Activities for Wheelchair Users

Any activity which goes on in your home should cater for people in wheelchairs. From making sure there’s enough floor space in each activity, to simple adaptations to make everything inclusive, Robyn Taylor shares some tips for helping residents maintain independence and join in…

The key factors to consider when incorporating people in wheelchairs into an activity are:

  • There is enough space to manoeuvre wheelchairs throughout the activity.
  • The person is aware of the activity in advance, and is given enough time to get ready or get to the session.
  • The person can see what they need to, from where they are sitting.


Arts and Crafts – Ensure there is extra space at the table for the person’s chair to fit in. Plan where people are going to sit beforehand if possible. Use a table you can adjust for height if necessary. If you are painting and drawing, an easel is also helpful as you can adjust it.

Exercise – Chair-based exercise is extremely popular in care homes. Find out the person’s ability and plan movements to help strengthen their muscles and limbs. For example, if a person has weaker legs, start small and encourage them to build strength by tapping their toes, putting the weight on their toes and lifting their legs (with hands if needs be). Also work on core muscles like rocking forward to back, stretching up, leaning forward and to the side with arms up high. It is important to promote as much circulation in the body as possible.

Quizzes – This can be done around tables, in a circle or in clusters in the lounge. Not much adapting needs to be done here.

Games – Target games are great for people who are in wheelchairs as you need lots of space.

Holistic Therapies – Massages can be enjoyed while sitting in a wheelchair, or for a back massage, the person can be hoisted into their own bed or a therapy bed. Other beauty treatments are also a much-loved activity that require little to no adjustments.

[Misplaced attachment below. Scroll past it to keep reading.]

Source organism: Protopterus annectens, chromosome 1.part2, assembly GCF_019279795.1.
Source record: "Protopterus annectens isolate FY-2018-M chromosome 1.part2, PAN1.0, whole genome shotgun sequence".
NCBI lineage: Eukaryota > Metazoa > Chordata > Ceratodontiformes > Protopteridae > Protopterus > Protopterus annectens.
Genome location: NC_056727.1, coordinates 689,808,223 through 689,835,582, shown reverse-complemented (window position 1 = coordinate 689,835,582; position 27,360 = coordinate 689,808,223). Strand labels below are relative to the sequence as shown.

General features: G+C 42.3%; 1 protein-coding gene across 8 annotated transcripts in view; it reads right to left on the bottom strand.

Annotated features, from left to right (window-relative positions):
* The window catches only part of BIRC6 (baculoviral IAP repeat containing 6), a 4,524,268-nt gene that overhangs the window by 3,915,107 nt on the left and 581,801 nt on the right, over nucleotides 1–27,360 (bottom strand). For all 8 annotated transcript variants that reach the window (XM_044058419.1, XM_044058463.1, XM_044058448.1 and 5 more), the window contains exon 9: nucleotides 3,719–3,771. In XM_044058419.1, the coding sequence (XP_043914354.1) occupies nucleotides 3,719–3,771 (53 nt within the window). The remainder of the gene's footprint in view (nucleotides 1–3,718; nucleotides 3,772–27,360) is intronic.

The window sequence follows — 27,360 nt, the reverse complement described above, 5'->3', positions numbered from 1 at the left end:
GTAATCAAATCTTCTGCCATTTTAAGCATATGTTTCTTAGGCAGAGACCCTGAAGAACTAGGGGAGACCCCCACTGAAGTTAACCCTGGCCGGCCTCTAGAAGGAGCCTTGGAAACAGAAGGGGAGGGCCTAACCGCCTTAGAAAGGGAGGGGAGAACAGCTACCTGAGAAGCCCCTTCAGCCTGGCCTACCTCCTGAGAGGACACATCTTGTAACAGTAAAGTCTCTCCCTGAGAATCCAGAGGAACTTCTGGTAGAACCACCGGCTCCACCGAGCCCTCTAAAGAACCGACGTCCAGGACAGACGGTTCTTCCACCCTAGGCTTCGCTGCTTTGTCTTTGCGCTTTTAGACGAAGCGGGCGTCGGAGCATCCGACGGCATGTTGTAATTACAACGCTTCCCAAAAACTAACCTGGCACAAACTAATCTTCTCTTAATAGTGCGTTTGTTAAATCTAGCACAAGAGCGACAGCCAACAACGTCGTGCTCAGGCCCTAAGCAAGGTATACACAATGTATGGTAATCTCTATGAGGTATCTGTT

Lots of external sports venues now have plenty of adapted facilities for wheelchair users, which really opens up the possibilities for your residents.

Swimming – Many pools now have hoists that can lift a person into the pool. Ensure you have seen that these have been checked and maintained, as many leisure centres may not have used them, and ask for proof that staff are fully trained.

Ice Skating – Did you know you can take wheelchairs on the ice rink?!

Tennis – People in wheelchairs can go on the court, and many tennis clubs have wheelchairs that are adapted for the sport, so the wheels are at an angle that prevents the chair from tipping.

Bowling – Tenpin bowling alleys have frames which you can place the ball onto and push the ball down. They will also have access by the side to get onto the bowling platform, rather than struggling with getting up the steps.


Activity coordinators may find it a struggle to organise trips out and about to suit the needs of everyone. Simple walking outings are fine, as long as the route has been checked for steps or uneven ground.

But if you want to drive somewhere you’ll need to do a little more planning. There are always taxis available if it is possible to transfer someone from their chair, into the car, and back again. But if a hoist is needed, then you’ll need to look for companies with vehicles that can take wheelchairs.

When you go out on trips, ensure you complete risk assessments and look for all the details at every level. For example, if you plan a trip to the shop, and you are pushing a wheelchair, ensure that the person can see the items on the shelves or rails and that they can reach to pick things up. Always ask if they are happy or if they want to see anything else as you go along.

Other things you may wish to consider when doing a risk assessment for outings are: ensure corridors and doors in buildings are wide enough; check there is access to a ramp if needed; check for uneven floor surfaces, including cobbled streets, grass, potholes, etc; and check for access to disabled toilets.

Making these small adjustments are all about enabling a person to maintain a normal and happy lifestyle. If the person wants to participate in a much-loved pastime or hobby, put things into place to let it happen. As a resident once said to me: ‘You’re like a magician. You make amazing things happen!’ Activity coordinators – you are that magician!